By Sudharma Devi Dasi
I thought that congregation referred to those who congregate in the temple. In a sense, we are all congregation, because we all congregate in the temple. When we think of congregational preaching, we mean going into people’s homes. This is actually very significant for our movement because if we trace back the roots of Lord Caitanya’s sankirtana movement, we remember that Lord Caitanya was a householder.
Srivas Thakura and many of the devotees were also householders. The most ecstatic kirtans were in a congregational setting at the home of Srivas Thakura. Most of the devotees who protested against Chand Kazi were householders. These people lived everyday lives: they were working as teachers, storekeepers or whatever and were part of Lord Caitanya’s movement.
When you go out on the street and make a cold connection, the person doesn’t know you and he doesn’t know that he has an active relationship with Krsna. That person may or may not be able to open up and enter into the mood of Lord Caitanya’s pastimes and get the nectar from the storehouse of love of God.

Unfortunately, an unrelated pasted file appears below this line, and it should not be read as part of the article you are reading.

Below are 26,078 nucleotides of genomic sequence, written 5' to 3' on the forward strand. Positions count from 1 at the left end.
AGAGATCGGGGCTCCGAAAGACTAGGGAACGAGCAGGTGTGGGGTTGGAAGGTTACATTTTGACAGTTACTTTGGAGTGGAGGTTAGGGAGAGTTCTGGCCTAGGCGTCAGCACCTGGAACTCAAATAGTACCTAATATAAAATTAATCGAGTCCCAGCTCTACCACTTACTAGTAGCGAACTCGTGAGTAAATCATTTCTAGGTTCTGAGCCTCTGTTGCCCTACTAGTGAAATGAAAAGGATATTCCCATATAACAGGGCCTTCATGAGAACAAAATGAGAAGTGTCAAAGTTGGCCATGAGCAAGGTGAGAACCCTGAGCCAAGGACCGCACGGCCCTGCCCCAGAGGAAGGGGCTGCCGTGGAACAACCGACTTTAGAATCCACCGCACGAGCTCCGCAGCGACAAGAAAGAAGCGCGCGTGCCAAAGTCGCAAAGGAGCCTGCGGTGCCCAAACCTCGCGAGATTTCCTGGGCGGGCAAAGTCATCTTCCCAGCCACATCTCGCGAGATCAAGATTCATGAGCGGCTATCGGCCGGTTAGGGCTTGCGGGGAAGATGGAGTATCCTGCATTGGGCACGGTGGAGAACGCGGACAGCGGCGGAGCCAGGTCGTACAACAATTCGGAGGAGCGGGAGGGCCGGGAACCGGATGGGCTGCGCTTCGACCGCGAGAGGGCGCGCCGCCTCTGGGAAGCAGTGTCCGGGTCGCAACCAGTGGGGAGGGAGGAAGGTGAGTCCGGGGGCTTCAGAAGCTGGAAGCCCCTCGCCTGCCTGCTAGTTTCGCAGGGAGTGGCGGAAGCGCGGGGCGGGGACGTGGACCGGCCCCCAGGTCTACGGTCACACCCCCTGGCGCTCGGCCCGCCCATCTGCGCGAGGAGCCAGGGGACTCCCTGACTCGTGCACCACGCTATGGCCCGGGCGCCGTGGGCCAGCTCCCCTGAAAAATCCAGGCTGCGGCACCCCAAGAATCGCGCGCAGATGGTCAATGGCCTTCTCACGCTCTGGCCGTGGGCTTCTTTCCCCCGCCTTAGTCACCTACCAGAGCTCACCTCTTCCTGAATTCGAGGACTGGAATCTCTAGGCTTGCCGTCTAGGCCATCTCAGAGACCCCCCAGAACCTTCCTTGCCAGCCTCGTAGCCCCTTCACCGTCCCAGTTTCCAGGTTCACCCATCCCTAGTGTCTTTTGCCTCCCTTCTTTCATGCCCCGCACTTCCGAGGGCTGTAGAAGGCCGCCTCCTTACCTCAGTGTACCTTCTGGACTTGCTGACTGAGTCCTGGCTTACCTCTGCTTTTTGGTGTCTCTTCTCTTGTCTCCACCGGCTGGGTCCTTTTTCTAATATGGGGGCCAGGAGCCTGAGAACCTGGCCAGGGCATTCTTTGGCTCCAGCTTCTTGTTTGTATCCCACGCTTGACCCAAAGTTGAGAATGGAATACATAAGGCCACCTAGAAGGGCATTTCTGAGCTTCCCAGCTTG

But when you preach to people on a regular basis in their home and open up their heart and mind, you are actually able to go with them through all the mellows of devotional service and introduce them to everything that Prabhupada and Lord Caitanya have to offer. This is actually the most ecstatic type of preaching. It is the most necessary because it provides a mechanism for ISKCON to interface with the rest of the world.
We create healthy relationships when we preach to the congregation. Many times we find that devotees who live very simply in their homes and practice Krsna consciousness for many years are the most fixed-up, agreeable and kindhearted devotees. They surrender everything to Krsna.
(Excerpt from the book The Nectar of Congregational Preaching by ISKCON Congregational Development Ministry)
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